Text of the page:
Vendors mixed on whether juvenile rugs have matured
March 26, 2001,
NEW YORK -For those that opt to be players in the juvenile rugs category-and there are many-innovative construction, inventive design and aggressive sales strategies are abounding this year more than ever before.
"We've noticed that now it's no longer a character-driven category," president and coo Kevin Kennedy said. "Now it's more about butterflies and caterpillars and things like that."
Shaw Rugs, based in Dalton, GA, is "now getting more into the kids category" with a new line of "sophisticated juvenile rugs," said Jeff Meadows, division vp. Shaw hasn't come up with an official name for the new line, but almost everything else for and about the rugs is practically on a blueprint: The rugs will be machine-made polypropylene, the designs will be more sophisticated and the target market is set to be kids to teens.
"These rugs will be the kind you buy when your kids are 12 but that you can leave in their rooms until they are 16-or even older," Meadows explained. "They are sophisticated enough in design to last them a while."
Carpet Art Deco, a Montreal-based manufacturer of rugs that is negotiating a licensing agreement to use the Burlington House Floor Accents name, is pushing its line of "roomaker" room-size rugs to department stores. Featuring bright colors and whimsical designs, they are made of of polypropylene and cost $49.99 for a 5' x 8'.
Don Scarlata, president of Pawtucket, RI-based CMI, described some of his company's newer lines, like Montage and Reflections, as "very well adaptable to the kids market" but more sophisticated and "not so cutesy-looking. It's how Ethan Allen and Pottery Barn seem to be approaching the category."
Fort Lee, NJ-based Couristan, former licensee of Warner Bros. for area rugs, is making its exit from the category "because a lot of companies were undercutting us in costs and we weren't making much money out of it," said director of advertising and sales promotion Larry Mahurter. And now several of its competitors are aggressively filling that character-driven void.
Sugar Valley, GA-based Mohawk, through its acquisition of Crown Crafts last November, adopted the license not only for Warner Bros. (including Looney Tunes, Scooby Doo, Power Puff Girls, Harry Potter and The Wizard of Oz) but also Pokemon and Nickelodeon.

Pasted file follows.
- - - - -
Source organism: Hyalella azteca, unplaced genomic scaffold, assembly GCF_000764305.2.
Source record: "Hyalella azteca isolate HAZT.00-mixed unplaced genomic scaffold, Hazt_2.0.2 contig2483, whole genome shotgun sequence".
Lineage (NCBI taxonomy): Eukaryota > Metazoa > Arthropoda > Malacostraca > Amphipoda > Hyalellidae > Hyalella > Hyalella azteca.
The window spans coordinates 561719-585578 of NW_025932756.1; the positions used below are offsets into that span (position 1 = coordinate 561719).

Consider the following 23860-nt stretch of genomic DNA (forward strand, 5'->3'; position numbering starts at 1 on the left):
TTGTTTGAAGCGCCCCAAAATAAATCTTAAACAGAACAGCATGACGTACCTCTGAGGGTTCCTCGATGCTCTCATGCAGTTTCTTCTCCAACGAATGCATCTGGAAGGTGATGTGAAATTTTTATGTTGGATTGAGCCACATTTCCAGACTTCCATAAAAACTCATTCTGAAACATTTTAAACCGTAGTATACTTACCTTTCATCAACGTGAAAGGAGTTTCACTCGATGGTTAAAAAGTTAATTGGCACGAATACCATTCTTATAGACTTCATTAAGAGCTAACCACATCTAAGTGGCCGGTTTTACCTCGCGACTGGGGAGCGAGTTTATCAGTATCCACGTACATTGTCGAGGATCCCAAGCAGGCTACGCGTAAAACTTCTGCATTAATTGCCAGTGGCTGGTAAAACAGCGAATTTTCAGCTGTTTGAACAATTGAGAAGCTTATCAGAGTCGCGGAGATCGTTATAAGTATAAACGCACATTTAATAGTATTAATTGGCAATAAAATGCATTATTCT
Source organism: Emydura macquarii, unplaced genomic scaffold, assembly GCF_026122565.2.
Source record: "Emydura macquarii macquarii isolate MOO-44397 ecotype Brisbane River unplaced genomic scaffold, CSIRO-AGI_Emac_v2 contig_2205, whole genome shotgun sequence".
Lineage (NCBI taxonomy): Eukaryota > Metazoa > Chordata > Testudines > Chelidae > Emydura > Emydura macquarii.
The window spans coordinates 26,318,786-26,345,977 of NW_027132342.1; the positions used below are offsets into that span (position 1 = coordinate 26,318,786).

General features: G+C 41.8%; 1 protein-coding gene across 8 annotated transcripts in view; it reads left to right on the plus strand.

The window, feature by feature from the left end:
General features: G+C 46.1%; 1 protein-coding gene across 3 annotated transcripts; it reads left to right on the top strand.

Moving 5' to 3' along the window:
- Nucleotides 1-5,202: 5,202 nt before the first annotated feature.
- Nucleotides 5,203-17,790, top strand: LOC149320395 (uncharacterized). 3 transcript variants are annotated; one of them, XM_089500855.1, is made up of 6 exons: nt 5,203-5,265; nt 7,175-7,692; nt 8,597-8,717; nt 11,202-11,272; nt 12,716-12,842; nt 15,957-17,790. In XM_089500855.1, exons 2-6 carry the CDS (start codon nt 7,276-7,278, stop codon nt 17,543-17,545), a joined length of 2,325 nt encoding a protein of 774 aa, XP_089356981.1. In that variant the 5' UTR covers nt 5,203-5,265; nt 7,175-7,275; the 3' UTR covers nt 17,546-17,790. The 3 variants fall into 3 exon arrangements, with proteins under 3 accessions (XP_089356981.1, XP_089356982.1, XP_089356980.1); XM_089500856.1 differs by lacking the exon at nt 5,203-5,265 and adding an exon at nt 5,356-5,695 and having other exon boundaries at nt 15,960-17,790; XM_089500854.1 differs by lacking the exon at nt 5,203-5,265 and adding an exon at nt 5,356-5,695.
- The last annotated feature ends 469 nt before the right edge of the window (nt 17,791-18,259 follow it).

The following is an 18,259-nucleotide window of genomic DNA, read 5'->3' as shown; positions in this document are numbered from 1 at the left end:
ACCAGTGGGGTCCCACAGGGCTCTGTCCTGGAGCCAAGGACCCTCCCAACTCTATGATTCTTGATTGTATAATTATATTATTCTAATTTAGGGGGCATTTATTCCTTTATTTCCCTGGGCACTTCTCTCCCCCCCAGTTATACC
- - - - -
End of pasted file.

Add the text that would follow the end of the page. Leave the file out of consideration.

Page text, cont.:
"We already have the technology in house allowing us to do incredible designs and capture the essence of these characters," said Patrick Moyer, vp of marketing. "We saw that the kids category was continuing to grow but that we weren't participating, and yet we had this real potential. Area rugs are just an extension of the decorative pillows and throws we already produce under the same licenses."
Orian Rugs' line of whimsical kids rug in the shapes of clouds, counting sheep and one called Cloud 9 all stem from their licensing agreement with Nick & Nora, the sleepwear and home retailer. Orian, based in Anderson, SC, first developed its Nick & Nora rugs last year and introduced them for the first time in October. For April market it is adding new color schemes.
Natco/Central Oriental, based in West Warwick, RI, has its own share of the hot-license pie, with Fox Kids/Saban's Nascar, Scholastic's Magic School Bus, and the McDonald's restaurant licenses, for which it produces nylon area rugs. For the spring market, Natco/Central Oriental will introduce new packaging-kids rugs in a box-"because some of our customers asked for it because it makes the rugs easier to display," said Natco/Central Oriental president Michael Litner. "Some stores sell our kids rugs in the rug department, others in their toy departments. [These rugs] can really go in either place."
Brooklyn, NY-based Hellenic Rugs is expanding on its own packaging concepts while increasing its offerings for kids. In April, Hellenic will introduce its new "Room in a Bag Kids" line of pre-packaged coordinating products: one cotton flatweave reversible 5' x 8' area rug, one cotton 2' x 3' scatter rug and two cotton decorative pillows. The suggested retail is set at $89.
But for all those that take the kids category seriously, there is a handful for which the category hasn't proven to be a success story, which explains why this year some manufacturers and importers with existing lines are walking away from it.
"People say it's growing, but we wonder if consumers are really spending their money on it," said Louis Raji, senior vp, marketing and sales for Norcross, GA-based Trade Am. "We keep it only because it's a nice little niche. But the demand isn't there as much anymore. People think the rugs are cute, but they are more of an impulse purchase. It makes up 5 percent of our entire business."
Mitchell Brumlow, president of Brumlow Mills in Calhoun, GA, shares similar sentiments: "We still carry kids rugs, but we aren't expanding that category for now. It's a category we actually need to reassess on how to go after it because it's not high volume. It's more specialty niche."
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